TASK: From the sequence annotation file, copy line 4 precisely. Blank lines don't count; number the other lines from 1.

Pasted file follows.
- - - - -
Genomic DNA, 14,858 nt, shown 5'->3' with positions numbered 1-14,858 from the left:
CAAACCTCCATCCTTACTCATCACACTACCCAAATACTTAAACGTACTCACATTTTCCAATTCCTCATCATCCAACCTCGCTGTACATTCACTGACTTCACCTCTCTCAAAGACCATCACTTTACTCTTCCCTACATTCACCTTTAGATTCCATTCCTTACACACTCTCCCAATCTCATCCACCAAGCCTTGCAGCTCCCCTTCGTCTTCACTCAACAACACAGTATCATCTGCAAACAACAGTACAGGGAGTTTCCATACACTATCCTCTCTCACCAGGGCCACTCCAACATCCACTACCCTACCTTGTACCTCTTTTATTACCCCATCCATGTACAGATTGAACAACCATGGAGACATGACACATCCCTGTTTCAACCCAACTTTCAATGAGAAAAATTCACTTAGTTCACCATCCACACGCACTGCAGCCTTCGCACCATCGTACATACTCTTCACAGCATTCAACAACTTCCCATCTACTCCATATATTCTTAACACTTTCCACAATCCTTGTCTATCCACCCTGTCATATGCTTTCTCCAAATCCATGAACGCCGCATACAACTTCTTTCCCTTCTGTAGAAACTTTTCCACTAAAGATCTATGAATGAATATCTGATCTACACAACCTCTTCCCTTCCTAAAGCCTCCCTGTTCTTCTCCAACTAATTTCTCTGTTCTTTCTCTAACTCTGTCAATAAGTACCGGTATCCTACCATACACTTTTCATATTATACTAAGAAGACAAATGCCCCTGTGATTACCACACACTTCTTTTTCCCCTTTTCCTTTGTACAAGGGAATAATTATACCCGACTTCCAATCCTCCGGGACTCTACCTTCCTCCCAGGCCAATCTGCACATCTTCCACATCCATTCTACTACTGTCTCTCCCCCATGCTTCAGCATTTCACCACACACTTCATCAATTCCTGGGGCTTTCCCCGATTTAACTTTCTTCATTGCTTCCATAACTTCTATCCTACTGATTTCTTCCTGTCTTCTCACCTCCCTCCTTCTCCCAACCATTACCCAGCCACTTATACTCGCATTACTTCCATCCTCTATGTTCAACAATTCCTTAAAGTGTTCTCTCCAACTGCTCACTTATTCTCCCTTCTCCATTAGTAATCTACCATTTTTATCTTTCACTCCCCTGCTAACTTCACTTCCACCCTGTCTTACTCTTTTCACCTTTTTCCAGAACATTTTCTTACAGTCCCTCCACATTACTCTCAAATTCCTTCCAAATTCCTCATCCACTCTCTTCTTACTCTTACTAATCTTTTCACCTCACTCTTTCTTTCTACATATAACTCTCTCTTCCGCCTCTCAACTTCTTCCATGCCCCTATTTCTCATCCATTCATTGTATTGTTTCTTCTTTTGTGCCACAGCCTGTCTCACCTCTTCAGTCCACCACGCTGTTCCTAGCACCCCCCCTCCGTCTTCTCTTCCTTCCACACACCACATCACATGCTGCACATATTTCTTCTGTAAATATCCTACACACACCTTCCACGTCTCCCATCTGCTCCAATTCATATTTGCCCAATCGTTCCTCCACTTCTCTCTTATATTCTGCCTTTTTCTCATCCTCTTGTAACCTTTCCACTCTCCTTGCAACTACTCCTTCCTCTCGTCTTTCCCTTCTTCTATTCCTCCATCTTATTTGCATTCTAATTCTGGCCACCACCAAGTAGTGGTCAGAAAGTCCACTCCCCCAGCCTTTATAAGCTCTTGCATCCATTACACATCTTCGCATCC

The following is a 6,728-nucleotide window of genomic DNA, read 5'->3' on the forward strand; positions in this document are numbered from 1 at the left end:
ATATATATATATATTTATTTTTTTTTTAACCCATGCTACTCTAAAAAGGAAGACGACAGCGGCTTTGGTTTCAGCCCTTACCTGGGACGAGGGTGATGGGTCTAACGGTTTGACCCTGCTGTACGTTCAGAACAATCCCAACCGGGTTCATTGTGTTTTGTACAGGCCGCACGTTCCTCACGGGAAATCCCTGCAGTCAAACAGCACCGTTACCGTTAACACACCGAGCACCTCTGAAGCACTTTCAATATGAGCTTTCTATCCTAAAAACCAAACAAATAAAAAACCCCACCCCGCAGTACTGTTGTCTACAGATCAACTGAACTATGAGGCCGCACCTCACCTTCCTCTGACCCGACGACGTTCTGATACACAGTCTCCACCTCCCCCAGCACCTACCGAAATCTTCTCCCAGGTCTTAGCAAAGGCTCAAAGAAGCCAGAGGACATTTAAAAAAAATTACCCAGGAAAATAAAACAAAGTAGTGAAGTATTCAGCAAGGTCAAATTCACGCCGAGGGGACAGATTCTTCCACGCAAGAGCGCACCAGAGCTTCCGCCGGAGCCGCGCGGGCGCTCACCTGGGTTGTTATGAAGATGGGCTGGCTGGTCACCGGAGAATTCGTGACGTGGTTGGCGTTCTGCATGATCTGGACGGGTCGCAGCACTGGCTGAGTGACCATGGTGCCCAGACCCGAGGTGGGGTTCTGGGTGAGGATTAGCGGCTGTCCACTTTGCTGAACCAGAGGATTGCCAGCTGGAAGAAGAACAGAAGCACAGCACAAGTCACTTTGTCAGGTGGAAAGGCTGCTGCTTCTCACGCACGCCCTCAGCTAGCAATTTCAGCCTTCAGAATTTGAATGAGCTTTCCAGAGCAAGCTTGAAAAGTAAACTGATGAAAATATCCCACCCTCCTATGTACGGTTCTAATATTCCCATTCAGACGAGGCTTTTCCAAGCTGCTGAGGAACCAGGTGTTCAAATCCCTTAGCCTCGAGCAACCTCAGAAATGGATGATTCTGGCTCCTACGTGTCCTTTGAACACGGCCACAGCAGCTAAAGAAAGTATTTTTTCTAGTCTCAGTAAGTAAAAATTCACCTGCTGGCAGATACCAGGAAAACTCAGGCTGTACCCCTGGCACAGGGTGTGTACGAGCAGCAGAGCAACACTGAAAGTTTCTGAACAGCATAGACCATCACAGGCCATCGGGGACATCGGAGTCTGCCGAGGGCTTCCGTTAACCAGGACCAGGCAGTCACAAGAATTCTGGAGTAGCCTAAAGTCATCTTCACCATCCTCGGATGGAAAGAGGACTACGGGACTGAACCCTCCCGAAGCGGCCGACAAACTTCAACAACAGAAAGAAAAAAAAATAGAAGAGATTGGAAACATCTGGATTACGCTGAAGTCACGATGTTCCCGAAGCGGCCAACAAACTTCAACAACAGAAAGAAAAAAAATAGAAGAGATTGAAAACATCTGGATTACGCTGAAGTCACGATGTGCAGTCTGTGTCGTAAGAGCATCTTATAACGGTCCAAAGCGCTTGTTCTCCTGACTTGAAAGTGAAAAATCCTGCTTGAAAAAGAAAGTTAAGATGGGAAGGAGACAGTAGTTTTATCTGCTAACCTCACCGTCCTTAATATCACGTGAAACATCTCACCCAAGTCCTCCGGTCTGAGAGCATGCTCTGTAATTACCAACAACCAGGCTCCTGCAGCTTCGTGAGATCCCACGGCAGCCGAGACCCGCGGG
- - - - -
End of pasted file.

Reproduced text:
ATATATATATATATTTATTTTTTTTTTAACCCATGCTACTCTAAAAAGGAAGACGACAGCGGCTTTGGTTTCAGCCCTTACCTGGGACGAGGGTGATGGGTCTAACGGTTTGACCCTGCTGTACGTTCAGAACAATCCCAACCGGGTTCATTGTGTTTTGTACAGGCCGCACGTTCCTCACGGGAAATCCCTGCAGTCAAACAGCACCGTTACCGTTAACACACCGAGCACCTCTGAAGCACTTTCAATATGAGCTTTCTATCCTAAAAACCAAACAAATAAAAAACCCCACCCCGCAGTACTGTTGTCTACAGATCAACTGAACTATGAGGCCGCACCTCACCTTCCTCTGACCCGACGACGTTCTGATACACAGTCTCCACCTCCCCCAGCACCTACCGAAATCTTCTCCCAGGTCTTAGCAAAGGCTCAAAGAAGCCAGAGGACATTTAAAAAAAATTACCCAGGAAAATAAAACAAAGTAGTGAAGTATTCAGCAAGGTCAAATTCACGCCGAGGGGACAGATTCTTCCACGCAAGAGCGCACCAGAGCTTCCGCCGGAGCCGCGCGGGCGCTCACCTGGGTTGTTATGAAGATGGGCTGGCTGGTCACCGGAGAATTCGTGACGTGGTTGGCGTTCTGCATGATCTGGACGGGTCGCAGCACTGGCTGAGTGACCATGGTGCCCAGACCCGAGGTGGGGTTCTGGGTGAGGATTAGCGGCTGTCCACTTTGCTGAACCAGAGGATTGCCAGCTGGAAGAAGAACAGAAGCACAGCACAAGTCACTTTGTCAGGTGGAAAGGCTGCTGCTTCTCACGCACGCCCTCAGCTAGCAATTTCAGCCTTCAGAATTTGAATGAGCTTTCCAGAGCAAGCTTGAAAAGTAAACTGATGAAAATATCCCACCCTCCTATGTACGGTTCTAATATTCCCATTCAGACGAGGCTTTTCCAAGCTGCTGAGGAACCAGGTGTTCAAATCCCTTAGCCTCGAGCAACCTCAGAAATGGATGATTCTGGCTCCTACGTGTCCTTTGAACACGGCCACAGCAGCTAAAGAAAGTATTTTTTCTAGTCTCAGTAAGTAAAAATTCACCTGCTGGCAGATACCAGGAAAACTCAGGCTGTACCCCTGGCACAGGGTGTGTACGAGCAGCAGAGCAACACTGAAAGTTTCTGAACAGCATAGACCATCACAGGCCATCGGGGACATCGGAGTCTGCCGAGGGCTTCCGTTAACCAGGACCAGGCAGTCACAAGAATTCTGGAGTAGCCTAAAGTCATCTTCACCATCCTCGGATGGAAAGAGGACTACGGGACTGAACCCTCCCGAAGCGGCCGACAAACTTCAACAACAGAAAGAAAAAAAAATAGAAGAGATTGGAAACATCTGGATTACGCTGAAGTCACGATGTTCCCGAAGCGGCCAACAAACTTCAACAACAGAAAGAAAAAAAATAGAAGAGATTGAAAACATCTGGATTACGCTGAAGTCACGATGTGCAGTCTGTGTCGTAAGAGCATCTTATAACGGTCCAAAGCGCTTGTTCTCCTGACTTGAAAGTGAAAAATCCTGCTTGAAAAAGAAAGTTAAGATGGGAAGGAGACAGTAGTTTTATCTGCTAACCTCACCGTCCTTAATATCACGTGAAACATCTCACCCAAGTCCTCCGGTCTGAGAGCATGCTCTGTAATTACCAACAACCAGGCTCCTGCAGCTTCGTGAGATCCCACGGCAGCCGAGACCCGCGGG